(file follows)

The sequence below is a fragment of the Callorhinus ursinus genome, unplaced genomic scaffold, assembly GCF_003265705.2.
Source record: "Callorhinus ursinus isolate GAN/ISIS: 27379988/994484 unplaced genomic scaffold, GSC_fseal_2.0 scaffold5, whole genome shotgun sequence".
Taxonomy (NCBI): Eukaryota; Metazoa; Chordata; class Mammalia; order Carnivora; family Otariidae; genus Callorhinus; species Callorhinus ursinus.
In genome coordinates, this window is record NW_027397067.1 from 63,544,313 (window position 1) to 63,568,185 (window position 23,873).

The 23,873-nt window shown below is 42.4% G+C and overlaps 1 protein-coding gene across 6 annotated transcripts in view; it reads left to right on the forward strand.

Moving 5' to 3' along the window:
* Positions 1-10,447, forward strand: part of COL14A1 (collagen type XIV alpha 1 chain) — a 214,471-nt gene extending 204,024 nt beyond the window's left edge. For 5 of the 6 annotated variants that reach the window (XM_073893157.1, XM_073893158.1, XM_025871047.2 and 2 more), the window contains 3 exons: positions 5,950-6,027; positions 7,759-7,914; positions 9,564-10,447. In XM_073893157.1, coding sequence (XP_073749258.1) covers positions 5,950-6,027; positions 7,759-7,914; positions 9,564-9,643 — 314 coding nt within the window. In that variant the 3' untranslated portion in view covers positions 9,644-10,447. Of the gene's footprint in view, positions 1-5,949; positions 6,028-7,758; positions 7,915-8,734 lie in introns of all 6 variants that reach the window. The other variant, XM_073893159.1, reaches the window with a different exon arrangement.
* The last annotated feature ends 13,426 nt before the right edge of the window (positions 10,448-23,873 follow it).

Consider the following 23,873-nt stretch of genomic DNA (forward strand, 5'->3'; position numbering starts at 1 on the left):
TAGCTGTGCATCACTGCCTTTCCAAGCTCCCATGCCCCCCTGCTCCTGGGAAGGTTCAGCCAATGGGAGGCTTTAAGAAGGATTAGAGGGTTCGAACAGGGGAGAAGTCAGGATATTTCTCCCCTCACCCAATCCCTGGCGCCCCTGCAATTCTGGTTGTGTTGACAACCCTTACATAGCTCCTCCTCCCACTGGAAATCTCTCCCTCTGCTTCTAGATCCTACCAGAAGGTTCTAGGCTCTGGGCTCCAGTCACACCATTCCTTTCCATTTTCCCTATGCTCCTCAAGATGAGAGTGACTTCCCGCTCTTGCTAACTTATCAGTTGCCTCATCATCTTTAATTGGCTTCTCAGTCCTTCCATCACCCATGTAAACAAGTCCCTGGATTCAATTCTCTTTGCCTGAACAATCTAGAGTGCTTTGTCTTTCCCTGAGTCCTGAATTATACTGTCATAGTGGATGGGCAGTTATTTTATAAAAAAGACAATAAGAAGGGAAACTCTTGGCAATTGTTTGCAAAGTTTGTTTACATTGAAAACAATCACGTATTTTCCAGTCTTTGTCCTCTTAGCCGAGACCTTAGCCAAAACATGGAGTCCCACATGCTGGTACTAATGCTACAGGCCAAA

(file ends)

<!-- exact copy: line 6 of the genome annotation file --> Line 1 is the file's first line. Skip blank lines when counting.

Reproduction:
Moving 5' to 3' along the window: